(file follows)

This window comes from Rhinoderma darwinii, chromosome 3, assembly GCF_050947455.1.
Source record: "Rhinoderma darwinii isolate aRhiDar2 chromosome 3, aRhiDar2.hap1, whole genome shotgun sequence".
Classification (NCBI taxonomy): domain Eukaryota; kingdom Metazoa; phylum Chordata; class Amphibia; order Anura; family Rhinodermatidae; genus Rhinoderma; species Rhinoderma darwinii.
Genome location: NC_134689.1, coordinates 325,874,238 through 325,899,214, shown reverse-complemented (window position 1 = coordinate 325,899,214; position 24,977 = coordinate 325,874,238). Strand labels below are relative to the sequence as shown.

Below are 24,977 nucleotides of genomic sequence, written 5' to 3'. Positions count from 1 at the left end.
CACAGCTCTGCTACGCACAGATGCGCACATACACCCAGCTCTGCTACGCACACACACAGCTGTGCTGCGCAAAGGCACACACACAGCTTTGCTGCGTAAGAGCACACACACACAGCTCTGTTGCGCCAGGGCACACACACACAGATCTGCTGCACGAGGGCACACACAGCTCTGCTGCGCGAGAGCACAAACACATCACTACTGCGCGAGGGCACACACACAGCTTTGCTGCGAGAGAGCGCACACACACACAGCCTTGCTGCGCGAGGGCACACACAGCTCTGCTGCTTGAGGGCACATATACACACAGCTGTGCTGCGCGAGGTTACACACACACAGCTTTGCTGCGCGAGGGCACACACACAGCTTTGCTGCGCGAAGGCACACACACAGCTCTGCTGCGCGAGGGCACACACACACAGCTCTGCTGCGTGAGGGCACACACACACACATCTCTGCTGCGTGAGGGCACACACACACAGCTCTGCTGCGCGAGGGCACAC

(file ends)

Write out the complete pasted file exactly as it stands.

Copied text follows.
This window comes from Rhinoderma darwinii, chromosome 3, assembly GCF_050947455.1.
Source record: "Rhinoderma darwinii isolate aRhiDar2 chromosome 3, aRhiDar2.hap1, whole genome shotgun sequence".
Classification (NCBI taxonomy): domain Eukaryota; kingdom Metazoa; phylum Chordata; class Amphibia; order Anura; family Rhinodermatidae; genus Rhinoderma; species Rhinoderma darwinii.
Genome location: NC_134689.1, coordinates 325,874,238 through 325,899,214, shown reverse-complemented (window position 1 = coordinate 325,899,214; position 24,977 = coordinate 325,874,238). Strand labels below are relative to the sequence as shown.

Below are 24,977 nucleotides of genomic sequence, written 5' to 3'. Positions count from 1 at the left end.
CACAGCTCTGCTACGCACAGATGCGCACATACACCCAGCTCTGCTACGCACACACACAGCTGTGCTGCGCAAAGGCACACACACAGCTTTGCTGCGTAAGAGCACACACACACAGCTCTGTTGCGCCAGGGCACACACACACAGATCTGCTGCACGAGGGCACACACAGCTCTGCTGCGCGAGAGCACAAACACATCACTACTGCGCGAGGGCACACACACAGCTTTGCTGCGAGAGAGCGCACACACACACAGCCTTGCTGCGCGAGGGCACACACAGCTCTGCTGCTTGAGGGCACATATACACACAGCTGTGCTGCGCGAGGTTACACACACACAGCTTTGCTGCGCGAGGGCACACACACAGCTTTGCTGCGCGAAGGCACACACACAGCTCTGCTGCGCGAGGGCACACACACACAGCTCTGCTGCGTGAGGGCACACACACACACATCTCTGCTGCGTGAGGGCACACACACACAGCTCTGCTGCGCGAGGGCACAC